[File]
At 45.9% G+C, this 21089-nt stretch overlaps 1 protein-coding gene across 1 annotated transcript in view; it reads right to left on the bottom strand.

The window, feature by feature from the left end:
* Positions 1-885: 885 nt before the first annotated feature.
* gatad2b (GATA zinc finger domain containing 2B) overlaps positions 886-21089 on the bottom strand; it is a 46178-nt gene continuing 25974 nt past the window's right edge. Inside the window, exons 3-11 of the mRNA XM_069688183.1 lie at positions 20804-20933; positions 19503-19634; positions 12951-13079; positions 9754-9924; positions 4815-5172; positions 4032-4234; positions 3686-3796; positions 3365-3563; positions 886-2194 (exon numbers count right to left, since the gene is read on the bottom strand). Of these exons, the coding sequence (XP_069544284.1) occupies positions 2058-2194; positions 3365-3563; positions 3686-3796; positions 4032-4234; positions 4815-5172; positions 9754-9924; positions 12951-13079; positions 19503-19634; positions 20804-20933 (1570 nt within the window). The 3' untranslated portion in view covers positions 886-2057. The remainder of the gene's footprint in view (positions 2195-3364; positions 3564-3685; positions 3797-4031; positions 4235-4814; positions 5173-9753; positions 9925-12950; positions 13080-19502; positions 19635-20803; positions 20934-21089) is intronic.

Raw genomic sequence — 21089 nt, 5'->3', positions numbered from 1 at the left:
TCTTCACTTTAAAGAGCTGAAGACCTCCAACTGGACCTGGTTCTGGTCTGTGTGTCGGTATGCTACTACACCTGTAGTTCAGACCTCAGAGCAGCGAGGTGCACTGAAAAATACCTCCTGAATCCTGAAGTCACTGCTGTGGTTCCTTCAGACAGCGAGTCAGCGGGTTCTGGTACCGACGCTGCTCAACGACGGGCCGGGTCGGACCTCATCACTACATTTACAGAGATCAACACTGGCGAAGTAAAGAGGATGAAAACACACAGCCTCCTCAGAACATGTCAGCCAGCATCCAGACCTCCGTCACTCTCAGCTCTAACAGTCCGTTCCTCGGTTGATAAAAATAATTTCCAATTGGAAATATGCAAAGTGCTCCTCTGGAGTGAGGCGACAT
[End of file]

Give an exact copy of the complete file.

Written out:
At 45.9% G+C, this 21089-nt stretch overlaps 1 protein-coding gene across 1 annotated transcript in view; it reads right to left on the bottom strand.

The window, feature by feature from the left end:
* Positions 1-885: 885 nt before the first annotated feature.
* gatad2b (GATA zinc finger domain containing 2B) overlaps positions 886-21089 on the bottom strand; it is a 46178-nt gene continuing 25974 nt past the window's right edge. Inside the window, exons 3-11 of the mRNA XM_069688183.1 lie at positions 20804-20933; positions 19503-19634; positions 12951-13079; positions 9754-9924; positions 4815-5172; positions 4032-4234; positions 3686-3796; positions 3365-3563; positions 886-2194 (exon numbers count right to left, since the gene is read on the bottom strand). Of these exons, the coding sequence (XP_069544284.1) occupies positions 2058-2194; positions 3365-3563; positions 3686-3796; positions 4032-4234; positions 4815-5172; positions 9754-9924; positions 12951-13079; positions 19503-19634; positions 20804-20933 (1570 nt within the window). The 3' untranslated portion in view covers positions 886-2057. The remainder of the gene's footprint in view (positions 2195-3364; positions 3564-3685; positions 3797-4031; positions 4235-4814; positions 5173-9753; positions 9925-12950; positions 13080-19502; positions 19635-20803; positions 20934-21089) is intronic.

Raw genomic sequence — 21089 nt, 5'->3', positions numbered from 1 at the left:
TCTTCACTTTAAAGAGCTGAAGACCTCCAACTGGACCTGGTTCTGGTCTGTGTGTCGGTATGCTACTACACCTGTAGTTCAGACCTCAGAGCAGCGAGGTGCACTGAAAAATACCTCCTGAATCCTGAAGTCACTGCTGTGGTTCCTTCAGACAGCGAGTCAGCGGGTTCTGGTACCGACGCTGCTCAACGACGGGCCGGGTCGGACCTCATCACTACATTTACAGAGATCAACACTGGCGAAGTAAAGAGGATGAAAACACACAGCCTCCTCAGAACATGTCAGCCAGCATCCAGACCTCCGTCACTCTCAGCTCTAACAGTCCGTTCCTCGGTTGATAAAAATAATTTCCAATTGGAAATATGCAAAGTGCTCCTCTGGAGTGAGGCGACAT